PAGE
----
2005 年 56 巻 2 号 p. 195-215,253
For a long time, a majority of people have thought that the military would attempt a coup d'etat in the Democratic People's Republic of Korea due to the widespread economic deterioration in the past, and the fact that the domestic economy has seen some recent improvement makes this event more unlikely at present.
Why haven't a group of officers within the Korean People's Army attempted a coup d'etat? In this research, I provide three key reasons that explain why, even during three crisis periods involving major politico-military purges, this has not happened.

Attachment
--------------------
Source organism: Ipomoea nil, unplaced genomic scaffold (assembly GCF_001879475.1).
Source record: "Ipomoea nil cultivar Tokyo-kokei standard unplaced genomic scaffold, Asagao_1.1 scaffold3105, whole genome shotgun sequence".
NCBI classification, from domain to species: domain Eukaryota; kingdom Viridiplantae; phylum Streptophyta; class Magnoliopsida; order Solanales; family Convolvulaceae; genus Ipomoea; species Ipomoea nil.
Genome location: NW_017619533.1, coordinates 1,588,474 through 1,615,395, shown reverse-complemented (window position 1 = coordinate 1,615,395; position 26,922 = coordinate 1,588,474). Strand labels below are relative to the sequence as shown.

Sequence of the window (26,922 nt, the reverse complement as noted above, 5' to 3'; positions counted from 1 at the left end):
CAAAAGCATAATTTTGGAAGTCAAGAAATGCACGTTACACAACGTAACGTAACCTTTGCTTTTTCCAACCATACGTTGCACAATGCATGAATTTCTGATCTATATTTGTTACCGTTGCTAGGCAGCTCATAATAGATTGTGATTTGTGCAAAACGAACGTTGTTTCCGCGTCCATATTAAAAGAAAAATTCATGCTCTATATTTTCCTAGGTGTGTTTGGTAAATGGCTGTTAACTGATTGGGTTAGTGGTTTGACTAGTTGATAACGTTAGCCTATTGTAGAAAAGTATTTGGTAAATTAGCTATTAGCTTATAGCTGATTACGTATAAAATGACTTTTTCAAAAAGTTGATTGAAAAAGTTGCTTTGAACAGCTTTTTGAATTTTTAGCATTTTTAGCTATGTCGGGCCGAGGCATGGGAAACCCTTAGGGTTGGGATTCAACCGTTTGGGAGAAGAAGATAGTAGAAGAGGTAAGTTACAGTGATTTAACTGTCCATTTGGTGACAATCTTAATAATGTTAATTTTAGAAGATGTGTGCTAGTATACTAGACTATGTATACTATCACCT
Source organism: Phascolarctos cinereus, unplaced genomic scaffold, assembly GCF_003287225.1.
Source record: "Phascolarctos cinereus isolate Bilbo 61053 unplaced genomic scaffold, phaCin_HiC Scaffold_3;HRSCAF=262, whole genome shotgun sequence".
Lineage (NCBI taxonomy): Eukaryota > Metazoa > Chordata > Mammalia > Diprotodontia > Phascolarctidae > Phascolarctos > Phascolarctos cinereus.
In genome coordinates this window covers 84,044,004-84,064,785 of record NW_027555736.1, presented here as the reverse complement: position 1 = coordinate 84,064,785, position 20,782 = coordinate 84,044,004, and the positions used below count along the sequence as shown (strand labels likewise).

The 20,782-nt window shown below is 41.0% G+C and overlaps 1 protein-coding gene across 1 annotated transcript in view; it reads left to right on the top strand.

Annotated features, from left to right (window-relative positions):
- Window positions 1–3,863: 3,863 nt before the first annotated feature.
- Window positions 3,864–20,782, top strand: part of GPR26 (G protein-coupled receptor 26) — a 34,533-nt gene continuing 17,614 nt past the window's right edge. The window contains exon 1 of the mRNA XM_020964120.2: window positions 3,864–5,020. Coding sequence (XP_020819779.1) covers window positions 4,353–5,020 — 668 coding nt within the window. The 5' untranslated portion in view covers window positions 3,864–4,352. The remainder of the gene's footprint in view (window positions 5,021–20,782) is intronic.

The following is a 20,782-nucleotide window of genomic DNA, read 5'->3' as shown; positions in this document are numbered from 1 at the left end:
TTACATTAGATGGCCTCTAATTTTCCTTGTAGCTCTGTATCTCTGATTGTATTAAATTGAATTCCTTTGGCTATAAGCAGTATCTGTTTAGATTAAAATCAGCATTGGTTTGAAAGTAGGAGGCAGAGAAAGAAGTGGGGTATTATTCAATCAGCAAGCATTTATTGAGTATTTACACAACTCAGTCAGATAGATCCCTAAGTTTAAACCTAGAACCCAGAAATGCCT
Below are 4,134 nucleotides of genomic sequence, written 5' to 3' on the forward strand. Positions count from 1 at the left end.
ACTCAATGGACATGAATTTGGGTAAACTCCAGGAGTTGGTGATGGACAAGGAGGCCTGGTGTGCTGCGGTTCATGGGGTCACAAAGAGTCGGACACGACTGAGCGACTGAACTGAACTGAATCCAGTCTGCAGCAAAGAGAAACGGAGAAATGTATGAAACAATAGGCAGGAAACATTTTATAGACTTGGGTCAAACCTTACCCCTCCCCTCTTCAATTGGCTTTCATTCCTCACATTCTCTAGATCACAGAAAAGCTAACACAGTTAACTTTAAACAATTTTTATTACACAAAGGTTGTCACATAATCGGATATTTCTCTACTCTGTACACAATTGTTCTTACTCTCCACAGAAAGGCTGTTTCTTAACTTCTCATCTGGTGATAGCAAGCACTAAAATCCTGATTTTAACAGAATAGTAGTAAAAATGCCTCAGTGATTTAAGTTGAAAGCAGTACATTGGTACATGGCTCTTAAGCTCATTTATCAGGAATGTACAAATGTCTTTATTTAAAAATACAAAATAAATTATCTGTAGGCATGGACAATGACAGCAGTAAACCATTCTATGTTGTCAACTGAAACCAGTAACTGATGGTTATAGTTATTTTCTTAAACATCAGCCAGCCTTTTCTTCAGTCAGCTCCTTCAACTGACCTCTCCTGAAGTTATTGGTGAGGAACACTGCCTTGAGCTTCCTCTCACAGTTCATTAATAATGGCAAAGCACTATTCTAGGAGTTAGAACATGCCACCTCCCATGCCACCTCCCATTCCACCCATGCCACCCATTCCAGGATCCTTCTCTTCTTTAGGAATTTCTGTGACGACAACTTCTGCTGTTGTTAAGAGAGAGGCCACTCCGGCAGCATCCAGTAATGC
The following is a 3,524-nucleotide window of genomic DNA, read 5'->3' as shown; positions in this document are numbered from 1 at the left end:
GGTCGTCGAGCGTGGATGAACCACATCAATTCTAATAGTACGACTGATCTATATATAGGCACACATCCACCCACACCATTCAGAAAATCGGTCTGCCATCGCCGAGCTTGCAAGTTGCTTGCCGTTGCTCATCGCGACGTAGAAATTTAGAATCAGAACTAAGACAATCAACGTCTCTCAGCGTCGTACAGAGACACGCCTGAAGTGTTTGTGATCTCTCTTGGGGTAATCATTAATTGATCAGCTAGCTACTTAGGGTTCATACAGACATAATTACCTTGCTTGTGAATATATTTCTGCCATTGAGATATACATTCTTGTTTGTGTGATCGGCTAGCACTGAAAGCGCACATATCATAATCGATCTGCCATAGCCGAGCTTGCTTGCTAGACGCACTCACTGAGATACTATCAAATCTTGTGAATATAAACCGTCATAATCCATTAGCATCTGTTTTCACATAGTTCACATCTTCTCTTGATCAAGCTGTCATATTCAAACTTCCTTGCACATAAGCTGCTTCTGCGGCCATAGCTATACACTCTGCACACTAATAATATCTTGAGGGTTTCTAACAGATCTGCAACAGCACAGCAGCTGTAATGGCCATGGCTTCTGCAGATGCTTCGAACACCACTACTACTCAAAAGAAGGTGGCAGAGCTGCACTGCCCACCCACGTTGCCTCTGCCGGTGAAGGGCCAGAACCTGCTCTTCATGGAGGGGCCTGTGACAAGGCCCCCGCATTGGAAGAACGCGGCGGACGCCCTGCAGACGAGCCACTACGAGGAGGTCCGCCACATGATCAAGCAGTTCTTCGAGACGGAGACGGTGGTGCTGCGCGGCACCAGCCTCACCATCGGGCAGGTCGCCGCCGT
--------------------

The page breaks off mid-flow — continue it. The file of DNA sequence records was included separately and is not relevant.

Chiefly these were: entrenched clique competition in the military; the existence of an organization that can oppose the armed forces; and a systemic and purposeful division of the military. I have confirmed through this research that the system that has divided the military still exists in the army, a system controlled effectively by a senior commissar. Therefore, this research concludes that the possibility of a coup d'etat occurring is low even in the present D. P. R. K.